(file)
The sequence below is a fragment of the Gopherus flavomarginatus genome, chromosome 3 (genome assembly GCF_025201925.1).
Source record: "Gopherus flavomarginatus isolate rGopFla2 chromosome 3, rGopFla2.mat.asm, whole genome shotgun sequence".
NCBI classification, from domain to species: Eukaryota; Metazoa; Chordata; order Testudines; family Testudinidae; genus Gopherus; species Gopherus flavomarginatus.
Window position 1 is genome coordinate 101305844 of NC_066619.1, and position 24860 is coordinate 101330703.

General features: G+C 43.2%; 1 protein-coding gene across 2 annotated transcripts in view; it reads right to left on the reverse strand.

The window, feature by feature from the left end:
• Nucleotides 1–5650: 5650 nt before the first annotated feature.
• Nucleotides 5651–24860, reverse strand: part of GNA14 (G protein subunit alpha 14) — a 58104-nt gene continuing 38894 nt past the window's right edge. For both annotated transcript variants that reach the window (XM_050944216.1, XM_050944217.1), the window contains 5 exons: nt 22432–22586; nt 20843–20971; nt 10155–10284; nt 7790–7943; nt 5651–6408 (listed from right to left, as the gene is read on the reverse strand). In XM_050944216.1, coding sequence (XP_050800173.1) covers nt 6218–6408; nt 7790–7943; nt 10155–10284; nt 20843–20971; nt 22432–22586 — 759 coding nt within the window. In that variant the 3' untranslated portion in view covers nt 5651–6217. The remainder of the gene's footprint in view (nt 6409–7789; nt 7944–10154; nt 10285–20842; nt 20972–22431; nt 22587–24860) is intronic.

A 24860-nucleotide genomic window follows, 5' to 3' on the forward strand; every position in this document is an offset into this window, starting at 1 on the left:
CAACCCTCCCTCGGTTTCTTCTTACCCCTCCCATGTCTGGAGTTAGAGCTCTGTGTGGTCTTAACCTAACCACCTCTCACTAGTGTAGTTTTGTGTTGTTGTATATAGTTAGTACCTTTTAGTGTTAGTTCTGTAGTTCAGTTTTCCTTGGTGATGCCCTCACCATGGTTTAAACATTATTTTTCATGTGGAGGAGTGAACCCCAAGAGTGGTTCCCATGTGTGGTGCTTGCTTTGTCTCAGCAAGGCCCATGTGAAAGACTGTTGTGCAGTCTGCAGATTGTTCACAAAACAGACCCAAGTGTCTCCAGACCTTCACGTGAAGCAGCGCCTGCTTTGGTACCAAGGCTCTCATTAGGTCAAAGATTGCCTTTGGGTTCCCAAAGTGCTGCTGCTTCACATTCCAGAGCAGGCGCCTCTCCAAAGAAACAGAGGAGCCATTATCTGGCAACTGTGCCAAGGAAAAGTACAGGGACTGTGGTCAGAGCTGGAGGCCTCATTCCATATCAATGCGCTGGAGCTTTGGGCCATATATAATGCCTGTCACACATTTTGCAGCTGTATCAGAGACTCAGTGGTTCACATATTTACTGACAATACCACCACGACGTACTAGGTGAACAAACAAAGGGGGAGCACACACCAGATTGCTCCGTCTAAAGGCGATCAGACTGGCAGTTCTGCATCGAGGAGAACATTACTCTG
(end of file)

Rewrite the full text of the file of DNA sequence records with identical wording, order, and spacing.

The sequence below is a fragment of the Gopherus flavomarginatus genome, chromosome 3 (genome assembly GCF_025201925.1).
Source record: "Gopherus flavomarginatus isolate rGopFla2 chromosome 3, rGopFla2.mat.asm, whole genome shotgun sequence".
NCBI classification, from domain to species: Eukaryota; Metazoa; Chordata; order Testudines; family Testudinidae; genus Gopherus; species Gopherus flavomarginatus.
Window position 1 is genome coordinate 101305844 of NC_066619.1, and position 24860 is coordinate 101330703.

General features: G+C 43.2%; 1 protein-coding gene across 2 annotated transcripts in view; it reads right to left on the reverse strand.

The window, feature by feature from the left end:
• Nucleotides 1–5650: 5650 nt before the first annotated feature.
• Nucleotides 5651–24860, reverse strand: part of GNA14 (G protein subunit alpha 14) — a 58104-nt gene continuing 38894 nt past the window's right edge. For both annotated transcript variants that reach the window (XM_050944216.1, XM_050944217.1), the window contains 5 exons: nt 22432–22586; nt 20843–20971; nt 10155–10284; nt 7790–7943; nt 5651–6408 (listed from right to left, as the gene is read on the reverse strand). In XM_050944216.1, coding sequence (XP_050800173.1) covers nt 6218–6408; nt 7790–7943; nt 10155–10284; nt 20843–20971; nt 22432–22586 — 759 coding nt within the window. In that variant the 3' untranslated portion in view covers nt 5651–6217. The remainder of the gene's footprint in view (nt 6409–7789; nt 7944–10154; nt 10285–20842; nt 20972–22431; nt 22587–24860) is intronic.

A 24860-nucleotide genomic window follows, 5' to 3' on the forward strand; every position in this document is an offset into this window, starting at 1 on the left:
CAACCCTCCCTCGGTTTCTTCTTACCCCTCCCATGTCTGGAGTTAGAGCTCTGTGTGGTCTTAACCTAACCACCTCTCACTAGTGTAGTTTTGTGTTGTTGTATATAGTTAGTACCTTTTAGTGTTAGTTCTGTAGTTCAGTTTTCCTTGGTGATGCCCTCACCATGGTTTAAACATTATTTTTCATGTGGAGGAGTGAACCCCAAGAGTGGTTCCCATGTGTGGTGCTTGCTTTGTCTCAGCAAGGCCCATGTGAAAGACTGTTGTGCAGTCTGCAGATTGTTCACAAAACAGACCCAAGTGTCTCCAGACCTTCACGTGAAGCAGCGCCTGCTTTGGTACCAAGGCTCTCATTAGGTCAAAGATTGCCTTTGGGTTCCCAAAGTGCTGCTGCTTCACATTCCAGAGCAGGCGCCTCTCCAAAGAAACAGAGGAGCCATTATCTGGCAACTGTGCCAAGGAAAAGTACAGGGACTGTGGTCAGAGCTGGAGGCCTCATTCCATATCAATGCGCTGGAGCTTTGGGCCATATATAATGCCTGTCACACATTTTGCAGCTGTATCAGAGACTCAGTGGTTCACATATTTACTGACAATACCACCACGACGTACTAGGTGAACAAACAAAGGGGGAGCACACACCAGATTGCTCCGTCTAAAGGCGATCAGACTGGCAGTTCTGCATCGAGGAGAACATTACTCTG